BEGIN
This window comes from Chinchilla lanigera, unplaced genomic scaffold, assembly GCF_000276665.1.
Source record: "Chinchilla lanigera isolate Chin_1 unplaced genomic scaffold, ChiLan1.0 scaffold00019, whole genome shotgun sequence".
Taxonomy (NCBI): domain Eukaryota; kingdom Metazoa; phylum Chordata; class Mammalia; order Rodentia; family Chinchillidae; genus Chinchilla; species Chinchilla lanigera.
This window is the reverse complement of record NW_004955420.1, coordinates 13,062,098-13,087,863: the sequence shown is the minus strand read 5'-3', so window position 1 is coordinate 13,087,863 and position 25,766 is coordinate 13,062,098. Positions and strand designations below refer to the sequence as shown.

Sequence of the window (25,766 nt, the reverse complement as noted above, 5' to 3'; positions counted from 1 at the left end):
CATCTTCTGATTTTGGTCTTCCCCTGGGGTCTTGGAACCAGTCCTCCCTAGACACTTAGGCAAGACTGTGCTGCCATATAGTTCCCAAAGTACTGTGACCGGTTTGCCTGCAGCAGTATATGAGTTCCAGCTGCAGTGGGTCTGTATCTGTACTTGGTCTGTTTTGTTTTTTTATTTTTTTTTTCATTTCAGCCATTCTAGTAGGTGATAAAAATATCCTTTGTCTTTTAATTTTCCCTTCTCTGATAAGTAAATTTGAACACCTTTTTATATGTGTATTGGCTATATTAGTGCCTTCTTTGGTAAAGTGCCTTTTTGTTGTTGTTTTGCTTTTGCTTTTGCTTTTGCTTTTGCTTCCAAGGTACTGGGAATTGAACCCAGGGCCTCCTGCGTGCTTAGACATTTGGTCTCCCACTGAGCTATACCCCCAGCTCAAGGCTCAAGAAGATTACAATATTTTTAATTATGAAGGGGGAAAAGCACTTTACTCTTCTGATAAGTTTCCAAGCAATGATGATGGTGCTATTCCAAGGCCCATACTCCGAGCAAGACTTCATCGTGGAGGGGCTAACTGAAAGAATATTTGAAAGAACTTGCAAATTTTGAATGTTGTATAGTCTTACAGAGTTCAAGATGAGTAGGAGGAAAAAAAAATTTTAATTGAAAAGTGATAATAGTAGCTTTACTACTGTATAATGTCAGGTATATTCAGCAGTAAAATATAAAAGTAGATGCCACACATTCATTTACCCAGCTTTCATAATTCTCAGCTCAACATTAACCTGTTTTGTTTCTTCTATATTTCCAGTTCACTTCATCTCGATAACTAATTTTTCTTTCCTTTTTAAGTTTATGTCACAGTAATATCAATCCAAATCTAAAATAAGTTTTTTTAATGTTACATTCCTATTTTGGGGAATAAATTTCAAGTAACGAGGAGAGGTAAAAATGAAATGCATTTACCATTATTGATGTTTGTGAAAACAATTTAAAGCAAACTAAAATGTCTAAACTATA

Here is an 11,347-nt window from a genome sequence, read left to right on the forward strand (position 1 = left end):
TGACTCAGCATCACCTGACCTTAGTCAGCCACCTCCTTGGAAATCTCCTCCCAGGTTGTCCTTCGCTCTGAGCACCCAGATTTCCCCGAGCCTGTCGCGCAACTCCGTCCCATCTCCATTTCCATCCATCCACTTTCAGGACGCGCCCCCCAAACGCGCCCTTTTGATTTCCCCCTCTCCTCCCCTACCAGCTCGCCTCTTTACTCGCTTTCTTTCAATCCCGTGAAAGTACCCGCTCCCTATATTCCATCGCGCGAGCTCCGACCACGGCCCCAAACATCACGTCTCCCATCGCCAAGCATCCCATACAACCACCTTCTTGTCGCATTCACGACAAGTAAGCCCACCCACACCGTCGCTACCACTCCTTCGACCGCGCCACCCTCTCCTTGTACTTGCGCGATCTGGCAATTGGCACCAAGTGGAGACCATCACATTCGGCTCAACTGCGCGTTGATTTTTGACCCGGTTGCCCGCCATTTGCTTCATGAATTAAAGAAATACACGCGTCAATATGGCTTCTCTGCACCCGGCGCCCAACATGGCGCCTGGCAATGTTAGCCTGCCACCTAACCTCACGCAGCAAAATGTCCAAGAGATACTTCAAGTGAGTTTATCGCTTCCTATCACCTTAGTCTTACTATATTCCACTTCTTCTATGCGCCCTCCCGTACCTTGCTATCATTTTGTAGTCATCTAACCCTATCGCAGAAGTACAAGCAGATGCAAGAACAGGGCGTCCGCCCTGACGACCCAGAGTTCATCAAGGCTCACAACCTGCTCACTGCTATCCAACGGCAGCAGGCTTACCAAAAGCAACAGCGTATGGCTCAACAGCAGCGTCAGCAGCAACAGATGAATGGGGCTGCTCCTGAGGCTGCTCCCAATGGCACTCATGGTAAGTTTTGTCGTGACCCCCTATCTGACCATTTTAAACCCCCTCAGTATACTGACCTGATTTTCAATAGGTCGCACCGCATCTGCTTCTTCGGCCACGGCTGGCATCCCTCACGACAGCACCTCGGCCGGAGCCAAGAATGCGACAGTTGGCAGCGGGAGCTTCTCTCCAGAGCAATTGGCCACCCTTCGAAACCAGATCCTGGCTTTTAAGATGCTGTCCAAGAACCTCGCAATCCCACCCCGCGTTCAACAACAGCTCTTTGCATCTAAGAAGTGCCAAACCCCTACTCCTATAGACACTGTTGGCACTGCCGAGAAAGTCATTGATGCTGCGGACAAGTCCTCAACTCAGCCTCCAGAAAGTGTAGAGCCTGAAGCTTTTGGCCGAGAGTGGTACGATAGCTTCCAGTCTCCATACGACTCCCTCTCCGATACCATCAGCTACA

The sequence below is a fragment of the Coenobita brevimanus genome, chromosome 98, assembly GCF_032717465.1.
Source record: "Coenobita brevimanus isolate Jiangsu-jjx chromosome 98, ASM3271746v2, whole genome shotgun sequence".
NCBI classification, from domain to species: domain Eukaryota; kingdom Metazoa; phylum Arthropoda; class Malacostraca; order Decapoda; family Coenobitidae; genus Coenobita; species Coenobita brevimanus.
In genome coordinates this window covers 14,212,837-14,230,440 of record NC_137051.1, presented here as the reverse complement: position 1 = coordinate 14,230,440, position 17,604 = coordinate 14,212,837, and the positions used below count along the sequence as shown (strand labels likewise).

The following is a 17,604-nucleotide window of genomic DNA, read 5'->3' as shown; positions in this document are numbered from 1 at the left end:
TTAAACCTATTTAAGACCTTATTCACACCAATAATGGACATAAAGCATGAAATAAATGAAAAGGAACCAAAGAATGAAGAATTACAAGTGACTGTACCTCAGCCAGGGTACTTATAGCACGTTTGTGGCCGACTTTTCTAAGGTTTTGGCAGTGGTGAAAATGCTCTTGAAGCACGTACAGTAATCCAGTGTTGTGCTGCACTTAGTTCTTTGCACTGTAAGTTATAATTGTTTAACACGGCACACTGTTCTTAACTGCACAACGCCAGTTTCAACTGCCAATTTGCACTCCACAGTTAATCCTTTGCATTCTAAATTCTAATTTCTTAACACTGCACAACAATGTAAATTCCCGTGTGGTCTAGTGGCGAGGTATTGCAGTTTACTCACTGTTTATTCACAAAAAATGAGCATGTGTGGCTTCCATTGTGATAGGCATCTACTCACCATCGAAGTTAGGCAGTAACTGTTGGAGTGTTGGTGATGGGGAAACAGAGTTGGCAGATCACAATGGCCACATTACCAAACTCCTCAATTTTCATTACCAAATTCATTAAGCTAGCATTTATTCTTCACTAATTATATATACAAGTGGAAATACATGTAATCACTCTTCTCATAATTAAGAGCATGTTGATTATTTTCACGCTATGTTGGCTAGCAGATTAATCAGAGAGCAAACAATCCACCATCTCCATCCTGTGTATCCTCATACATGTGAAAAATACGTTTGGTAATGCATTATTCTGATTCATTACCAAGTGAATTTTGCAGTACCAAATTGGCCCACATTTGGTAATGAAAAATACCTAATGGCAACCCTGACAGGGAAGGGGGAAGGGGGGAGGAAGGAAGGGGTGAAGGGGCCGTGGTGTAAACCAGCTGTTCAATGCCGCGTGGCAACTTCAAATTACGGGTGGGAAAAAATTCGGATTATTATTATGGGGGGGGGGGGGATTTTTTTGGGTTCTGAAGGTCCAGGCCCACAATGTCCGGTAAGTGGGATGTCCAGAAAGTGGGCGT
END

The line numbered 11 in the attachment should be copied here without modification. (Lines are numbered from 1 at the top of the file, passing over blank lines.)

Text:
NCBI classification, from domain to species: domain Eukaryota; kingdom Metazoa; phylum Arthropoda; class Malacostraca; order Decapoda; family Coenobitidae; genus Coenobita; species Coenobita brevimanus.